This image, the video says, often leaves boys feeling physically inadequate and emotionally detached. They are told that strength, dominance, and sexism define who they are as masculine beings, but that leaves out the caring, compassion, and vulnerability that women are supposed to possess.
Having a movie define what children should grow up to be sort of takes away the positive self image and freedom to choose how to feel and behave in certain situations. It is as if Disney movies are telling boys that their only option is to grow up to be a soldier, an emotionless fighter who only cares about a woman because how else would the cooking and cleaning get done?
This image that we are passing on to our children needs to change, and that has to start with adults, as they are the ones creating the movies that show these negative gender portrayals that are shaping the future of children’s lives.

Sunday, November 16, 2008

Central Figure: Britney Spears

This week, I have decided to focus on a central figure for portraying the negative image of women in Hollywood: Britney Spears. Yes, I have mentioned her in other posts, but she has had so much drama, and the media focuses hate on her so often that she is always worth mentioning.
Not only is the media focused on her singing career, but also her drug and alcohol abuse, her sanity, her mothering skills, her shopping habits, her court appearances, her rehab, her family drama with mom and dad, her sister's life, her boyfriends, her ex-husband, and everything else imaginable. She has been loved, hated, scrutinized, and everything else imaginable.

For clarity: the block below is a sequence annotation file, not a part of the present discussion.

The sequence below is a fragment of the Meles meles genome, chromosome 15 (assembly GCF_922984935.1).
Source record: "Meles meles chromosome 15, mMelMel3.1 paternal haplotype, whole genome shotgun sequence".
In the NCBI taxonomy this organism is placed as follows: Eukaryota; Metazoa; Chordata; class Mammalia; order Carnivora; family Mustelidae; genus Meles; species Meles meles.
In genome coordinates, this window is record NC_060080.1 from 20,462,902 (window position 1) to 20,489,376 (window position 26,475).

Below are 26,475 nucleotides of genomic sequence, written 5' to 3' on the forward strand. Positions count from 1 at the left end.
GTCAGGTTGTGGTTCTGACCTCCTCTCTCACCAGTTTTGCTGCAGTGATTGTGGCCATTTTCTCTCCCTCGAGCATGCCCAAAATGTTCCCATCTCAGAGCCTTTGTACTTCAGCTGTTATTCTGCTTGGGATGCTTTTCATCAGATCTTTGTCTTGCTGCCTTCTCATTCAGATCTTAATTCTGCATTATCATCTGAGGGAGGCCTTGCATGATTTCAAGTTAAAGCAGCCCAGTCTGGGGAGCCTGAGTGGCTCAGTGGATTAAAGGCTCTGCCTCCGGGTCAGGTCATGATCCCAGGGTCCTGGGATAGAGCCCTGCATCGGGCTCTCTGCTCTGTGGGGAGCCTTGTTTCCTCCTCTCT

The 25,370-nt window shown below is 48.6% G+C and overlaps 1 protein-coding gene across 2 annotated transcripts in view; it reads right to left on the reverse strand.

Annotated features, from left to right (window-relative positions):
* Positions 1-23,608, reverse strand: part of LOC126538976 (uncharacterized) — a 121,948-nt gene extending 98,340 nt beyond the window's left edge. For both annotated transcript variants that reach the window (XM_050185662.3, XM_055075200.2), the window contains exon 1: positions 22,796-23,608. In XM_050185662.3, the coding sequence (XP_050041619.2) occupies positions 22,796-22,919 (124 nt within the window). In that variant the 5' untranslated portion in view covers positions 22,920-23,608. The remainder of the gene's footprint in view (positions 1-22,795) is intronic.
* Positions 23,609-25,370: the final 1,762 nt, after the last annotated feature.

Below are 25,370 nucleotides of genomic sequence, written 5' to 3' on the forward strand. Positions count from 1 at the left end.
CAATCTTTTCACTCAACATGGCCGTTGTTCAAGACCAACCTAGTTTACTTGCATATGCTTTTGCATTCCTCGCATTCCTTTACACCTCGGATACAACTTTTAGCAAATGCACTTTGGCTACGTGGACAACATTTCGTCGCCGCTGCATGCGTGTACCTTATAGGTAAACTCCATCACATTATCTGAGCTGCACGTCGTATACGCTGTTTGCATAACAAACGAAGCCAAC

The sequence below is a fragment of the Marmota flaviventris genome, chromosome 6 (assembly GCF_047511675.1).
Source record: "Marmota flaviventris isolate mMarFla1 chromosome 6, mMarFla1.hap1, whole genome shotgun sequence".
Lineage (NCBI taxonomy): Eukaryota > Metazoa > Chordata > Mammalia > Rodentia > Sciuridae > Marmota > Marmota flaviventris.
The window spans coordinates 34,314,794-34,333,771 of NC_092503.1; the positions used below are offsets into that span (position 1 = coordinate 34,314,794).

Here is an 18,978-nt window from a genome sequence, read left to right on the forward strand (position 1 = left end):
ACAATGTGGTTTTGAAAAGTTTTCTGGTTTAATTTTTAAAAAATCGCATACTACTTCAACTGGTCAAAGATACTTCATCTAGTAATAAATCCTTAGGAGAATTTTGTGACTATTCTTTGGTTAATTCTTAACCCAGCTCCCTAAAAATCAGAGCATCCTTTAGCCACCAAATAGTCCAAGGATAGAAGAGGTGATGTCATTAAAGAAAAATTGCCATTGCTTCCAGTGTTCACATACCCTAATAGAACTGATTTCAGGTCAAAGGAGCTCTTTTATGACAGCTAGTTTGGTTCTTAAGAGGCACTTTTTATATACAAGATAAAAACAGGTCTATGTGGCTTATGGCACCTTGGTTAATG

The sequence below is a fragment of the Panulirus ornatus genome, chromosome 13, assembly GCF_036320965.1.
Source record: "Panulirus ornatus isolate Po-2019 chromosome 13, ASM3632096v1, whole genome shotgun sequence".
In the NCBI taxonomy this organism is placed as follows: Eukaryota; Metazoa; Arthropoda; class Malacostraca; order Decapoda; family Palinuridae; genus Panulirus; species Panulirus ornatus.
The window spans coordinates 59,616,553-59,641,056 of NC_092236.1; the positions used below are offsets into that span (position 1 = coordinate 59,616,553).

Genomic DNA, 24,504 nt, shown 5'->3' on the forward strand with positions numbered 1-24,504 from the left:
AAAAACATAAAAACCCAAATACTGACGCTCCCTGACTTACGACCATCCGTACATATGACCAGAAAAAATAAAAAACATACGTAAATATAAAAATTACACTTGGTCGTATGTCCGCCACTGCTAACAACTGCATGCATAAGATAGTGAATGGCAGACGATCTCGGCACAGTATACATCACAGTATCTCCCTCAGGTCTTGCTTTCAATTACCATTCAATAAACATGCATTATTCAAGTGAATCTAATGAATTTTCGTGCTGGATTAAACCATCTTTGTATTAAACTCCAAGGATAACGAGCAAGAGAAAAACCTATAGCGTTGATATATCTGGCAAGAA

When Spears was the epitome of the good, virginized, pop-singing teen the country was behind her, and she was a role-model for young girls everywhere. In my mind, when this changed was after she was known to have broken up with Justin Timberlake. Since then, the media, as far as magazines, tabloids and scandalous news sources like E! have torn apart every aspect of Spears' life.
Yes, Spears made some poor decisions as a mother, like holding her daughter on her lap while driving, but let’s not pretend that Spears is the only mother to make a critical error in judgment. The only reason that the country even knows about it is because the paparazzi are following her around.
Yes, Spears chose a man as her husband who seemed to only want to advance his own career.
Yes, Spears drank too much, and did some crazy things, and went to rehab several times.
But, why is this the public's business. Spears did sign on to become a celebrity, but to what extent do we as a society need to air all of the dirty laundry of a human being. To what degree does Spears' mothering skills and husband choices influence her ability to be a singer.